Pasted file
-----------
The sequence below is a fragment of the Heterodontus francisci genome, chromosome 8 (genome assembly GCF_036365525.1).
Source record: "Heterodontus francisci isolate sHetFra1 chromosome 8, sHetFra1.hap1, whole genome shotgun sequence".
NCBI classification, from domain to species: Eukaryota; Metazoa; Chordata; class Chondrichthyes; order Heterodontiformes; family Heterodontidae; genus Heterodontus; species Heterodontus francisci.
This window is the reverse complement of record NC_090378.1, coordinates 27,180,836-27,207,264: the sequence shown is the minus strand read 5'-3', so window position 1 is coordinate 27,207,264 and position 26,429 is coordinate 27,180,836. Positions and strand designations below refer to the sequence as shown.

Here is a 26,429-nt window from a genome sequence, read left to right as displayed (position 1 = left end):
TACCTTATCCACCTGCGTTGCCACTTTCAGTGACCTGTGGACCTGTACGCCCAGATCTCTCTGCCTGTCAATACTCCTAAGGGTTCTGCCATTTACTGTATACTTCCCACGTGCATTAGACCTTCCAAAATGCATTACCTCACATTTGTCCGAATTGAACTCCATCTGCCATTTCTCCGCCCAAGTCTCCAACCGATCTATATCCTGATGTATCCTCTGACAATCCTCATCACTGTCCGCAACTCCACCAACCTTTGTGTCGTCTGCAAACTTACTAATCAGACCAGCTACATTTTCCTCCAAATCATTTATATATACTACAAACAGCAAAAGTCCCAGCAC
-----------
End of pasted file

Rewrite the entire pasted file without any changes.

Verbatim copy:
The sequence below is a fragment of the Heterodontus francisci genome, chromosome 8 (genome assembly GCF_036365525.1).
Source record: "Heterodontus francisci isolate sHetFra1 chromosome 8, sHetFra1.hap1, whole genome shotgun sequence".
NCBI classification, from domain to species: Eukaryota; Metazoa; Chordata; class Chondrichthyes; order Heterodontiformes; family Heterodontidae; genus Heterodontus; species Heterodontus francisci.
This window is the reverse complement of record NC_090378.1, coordinates 27,180,836-27,207,264: the sequence shown is the minus strand read 5'-3', so window position 1 is coordinate 27,207,264 and position 26,429 is coordinate 27,180,836. Positions and strand designations below refer to the sequence as shown.

Here is a 26,429-nt window from a genome sequence, read left to right as displayed (position 1 = left end):
TACCTTATCCACCTGCGTTGCCACTTTCAGTGACCTGTGGACCTGTACGCCCAGATCTCTCTGCCTGTCAATACTCCTAAGGGTTCTGCCATTTACTGTATACTTCCCACGTGCATTAGACCTTCCAAAATGCATTACCTCACATTTGTCCGAATTGAACTCCATCTGCCATTTCTCCGCCCAAGTCTCCAACCGATCTATATCCTGATGTATCCTCTGACAATCCTCATCACTGTCCGCAACTCCACCAACCTTTGTGTCGTCTGCAAACTTACTAATCAGACCAGCTACATTTTCCTCCAAATCATTTATATATACTACAAACAGCAAAAGTCCCAGCAC